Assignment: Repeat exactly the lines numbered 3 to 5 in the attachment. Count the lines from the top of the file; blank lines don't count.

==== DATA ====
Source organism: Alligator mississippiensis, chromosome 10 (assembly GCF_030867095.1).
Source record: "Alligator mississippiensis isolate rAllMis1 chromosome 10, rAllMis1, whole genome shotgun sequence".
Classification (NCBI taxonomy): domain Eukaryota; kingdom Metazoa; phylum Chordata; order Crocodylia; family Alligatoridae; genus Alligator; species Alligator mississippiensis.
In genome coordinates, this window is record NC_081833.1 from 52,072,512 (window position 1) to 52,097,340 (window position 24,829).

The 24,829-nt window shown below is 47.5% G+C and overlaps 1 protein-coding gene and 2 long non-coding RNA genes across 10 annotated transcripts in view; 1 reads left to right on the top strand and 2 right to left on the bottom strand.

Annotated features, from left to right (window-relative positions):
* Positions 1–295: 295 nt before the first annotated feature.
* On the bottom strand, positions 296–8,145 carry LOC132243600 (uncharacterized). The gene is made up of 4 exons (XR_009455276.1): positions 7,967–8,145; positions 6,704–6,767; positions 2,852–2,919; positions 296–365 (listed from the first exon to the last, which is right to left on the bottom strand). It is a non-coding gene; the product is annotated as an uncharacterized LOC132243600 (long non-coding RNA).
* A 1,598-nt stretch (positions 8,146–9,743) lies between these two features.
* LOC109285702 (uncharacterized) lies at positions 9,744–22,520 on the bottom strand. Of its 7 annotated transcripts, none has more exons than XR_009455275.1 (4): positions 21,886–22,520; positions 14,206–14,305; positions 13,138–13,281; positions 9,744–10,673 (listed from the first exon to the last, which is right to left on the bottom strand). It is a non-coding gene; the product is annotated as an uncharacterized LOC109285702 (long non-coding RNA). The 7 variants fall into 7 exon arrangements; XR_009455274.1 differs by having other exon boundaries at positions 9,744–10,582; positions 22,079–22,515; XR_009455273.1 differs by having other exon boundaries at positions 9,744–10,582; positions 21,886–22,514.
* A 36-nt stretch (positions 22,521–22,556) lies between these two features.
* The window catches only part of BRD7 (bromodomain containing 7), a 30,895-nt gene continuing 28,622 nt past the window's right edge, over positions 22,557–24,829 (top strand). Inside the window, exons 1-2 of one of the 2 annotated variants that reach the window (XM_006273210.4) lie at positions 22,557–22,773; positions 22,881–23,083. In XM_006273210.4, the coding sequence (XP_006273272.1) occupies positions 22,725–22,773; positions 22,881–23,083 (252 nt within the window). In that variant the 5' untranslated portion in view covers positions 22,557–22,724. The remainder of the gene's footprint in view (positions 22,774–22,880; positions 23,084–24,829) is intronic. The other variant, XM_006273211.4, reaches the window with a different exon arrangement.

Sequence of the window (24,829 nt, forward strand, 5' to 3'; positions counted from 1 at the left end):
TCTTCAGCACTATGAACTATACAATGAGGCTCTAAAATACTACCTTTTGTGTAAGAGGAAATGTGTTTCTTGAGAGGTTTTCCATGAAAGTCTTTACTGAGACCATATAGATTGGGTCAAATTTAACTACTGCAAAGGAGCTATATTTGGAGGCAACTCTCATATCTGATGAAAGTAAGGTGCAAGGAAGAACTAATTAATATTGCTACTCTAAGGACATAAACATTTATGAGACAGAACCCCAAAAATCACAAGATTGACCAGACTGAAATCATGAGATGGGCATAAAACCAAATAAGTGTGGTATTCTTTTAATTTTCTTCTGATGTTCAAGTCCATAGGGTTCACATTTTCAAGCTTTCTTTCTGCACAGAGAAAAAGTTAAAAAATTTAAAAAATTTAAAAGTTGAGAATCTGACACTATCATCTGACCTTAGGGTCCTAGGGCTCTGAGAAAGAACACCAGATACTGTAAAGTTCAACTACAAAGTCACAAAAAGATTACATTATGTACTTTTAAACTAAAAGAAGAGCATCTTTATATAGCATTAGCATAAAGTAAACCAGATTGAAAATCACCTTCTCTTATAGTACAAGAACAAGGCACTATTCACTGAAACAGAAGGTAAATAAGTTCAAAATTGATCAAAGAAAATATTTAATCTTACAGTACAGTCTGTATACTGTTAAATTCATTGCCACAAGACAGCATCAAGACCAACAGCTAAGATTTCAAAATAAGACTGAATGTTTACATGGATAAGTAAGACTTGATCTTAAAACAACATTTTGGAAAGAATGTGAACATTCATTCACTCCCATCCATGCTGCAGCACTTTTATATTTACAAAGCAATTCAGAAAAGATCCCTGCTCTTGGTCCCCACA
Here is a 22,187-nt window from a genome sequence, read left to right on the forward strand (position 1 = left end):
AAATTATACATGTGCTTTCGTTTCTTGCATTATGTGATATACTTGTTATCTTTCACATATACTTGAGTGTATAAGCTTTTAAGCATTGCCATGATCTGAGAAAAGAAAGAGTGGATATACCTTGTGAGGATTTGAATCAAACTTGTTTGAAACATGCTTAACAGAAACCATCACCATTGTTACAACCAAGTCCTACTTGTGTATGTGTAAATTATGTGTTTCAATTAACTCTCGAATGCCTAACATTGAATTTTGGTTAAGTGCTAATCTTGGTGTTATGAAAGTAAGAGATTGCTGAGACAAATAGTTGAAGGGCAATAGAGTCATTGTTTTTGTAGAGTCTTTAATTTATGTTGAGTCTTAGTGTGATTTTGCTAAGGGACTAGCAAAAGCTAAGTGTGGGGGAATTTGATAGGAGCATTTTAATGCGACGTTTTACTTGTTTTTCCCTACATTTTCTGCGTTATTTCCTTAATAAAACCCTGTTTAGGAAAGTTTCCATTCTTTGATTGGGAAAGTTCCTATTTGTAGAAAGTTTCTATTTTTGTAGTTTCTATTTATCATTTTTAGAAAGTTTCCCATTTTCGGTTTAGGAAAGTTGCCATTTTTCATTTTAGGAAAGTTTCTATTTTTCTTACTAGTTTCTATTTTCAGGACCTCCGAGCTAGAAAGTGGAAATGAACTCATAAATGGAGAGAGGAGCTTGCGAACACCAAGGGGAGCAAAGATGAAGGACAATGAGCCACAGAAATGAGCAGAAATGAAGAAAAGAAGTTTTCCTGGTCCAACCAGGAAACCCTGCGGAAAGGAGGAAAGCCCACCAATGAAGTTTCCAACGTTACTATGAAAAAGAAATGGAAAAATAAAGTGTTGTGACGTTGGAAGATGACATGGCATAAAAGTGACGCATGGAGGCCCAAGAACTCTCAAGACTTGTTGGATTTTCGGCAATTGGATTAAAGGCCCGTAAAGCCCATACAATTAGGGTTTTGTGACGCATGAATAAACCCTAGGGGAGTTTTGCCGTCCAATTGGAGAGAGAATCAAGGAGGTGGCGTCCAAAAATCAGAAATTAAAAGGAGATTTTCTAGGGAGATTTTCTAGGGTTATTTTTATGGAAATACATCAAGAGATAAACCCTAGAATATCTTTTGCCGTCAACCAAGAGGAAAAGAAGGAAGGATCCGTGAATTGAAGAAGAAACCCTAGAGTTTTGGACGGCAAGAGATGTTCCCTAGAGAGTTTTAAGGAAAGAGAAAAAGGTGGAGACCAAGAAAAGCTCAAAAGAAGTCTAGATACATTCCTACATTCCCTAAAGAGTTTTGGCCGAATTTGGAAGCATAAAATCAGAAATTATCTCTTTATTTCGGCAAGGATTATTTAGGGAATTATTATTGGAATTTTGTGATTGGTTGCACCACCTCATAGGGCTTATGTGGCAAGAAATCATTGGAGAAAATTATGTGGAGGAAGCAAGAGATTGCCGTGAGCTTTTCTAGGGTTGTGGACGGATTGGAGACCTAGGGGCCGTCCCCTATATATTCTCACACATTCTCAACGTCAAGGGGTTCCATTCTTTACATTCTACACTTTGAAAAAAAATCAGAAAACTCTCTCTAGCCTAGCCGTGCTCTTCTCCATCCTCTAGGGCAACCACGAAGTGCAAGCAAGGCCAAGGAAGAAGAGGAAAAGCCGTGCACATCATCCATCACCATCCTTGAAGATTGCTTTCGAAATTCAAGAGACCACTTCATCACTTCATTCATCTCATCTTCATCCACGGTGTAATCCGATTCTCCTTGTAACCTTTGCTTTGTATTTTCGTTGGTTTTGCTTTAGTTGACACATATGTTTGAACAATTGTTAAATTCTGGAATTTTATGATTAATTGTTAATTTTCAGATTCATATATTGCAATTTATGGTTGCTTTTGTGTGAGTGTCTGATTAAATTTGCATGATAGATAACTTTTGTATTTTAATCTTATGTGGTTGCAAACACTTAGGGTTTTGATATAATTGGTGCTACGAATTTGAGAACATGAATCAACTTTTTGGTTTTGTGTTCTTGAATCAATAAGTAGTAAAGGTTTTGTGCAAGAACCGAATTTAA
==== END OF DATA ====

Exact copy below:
Classification (NCBI taxonomy): domain Eukaryota; kingdom Metazoa; phylum Chordata; order Crocodylia; family Alligatoridae; genus Alligator; species Alligator mississippiensis.
In genome coordinates, this window is record NC_081833.1 from 52,072,512 (window position 1) to 52,097,340 (window position 24,829).

The 24,829-nt window shown below is 47.5% G+C and overlaps 1 protein-coding gene and 2 long non-coding RNA genes across 10 annotated transcripts in view; 1 reads left to right on the top strand and 2 right to left on the bottom strand.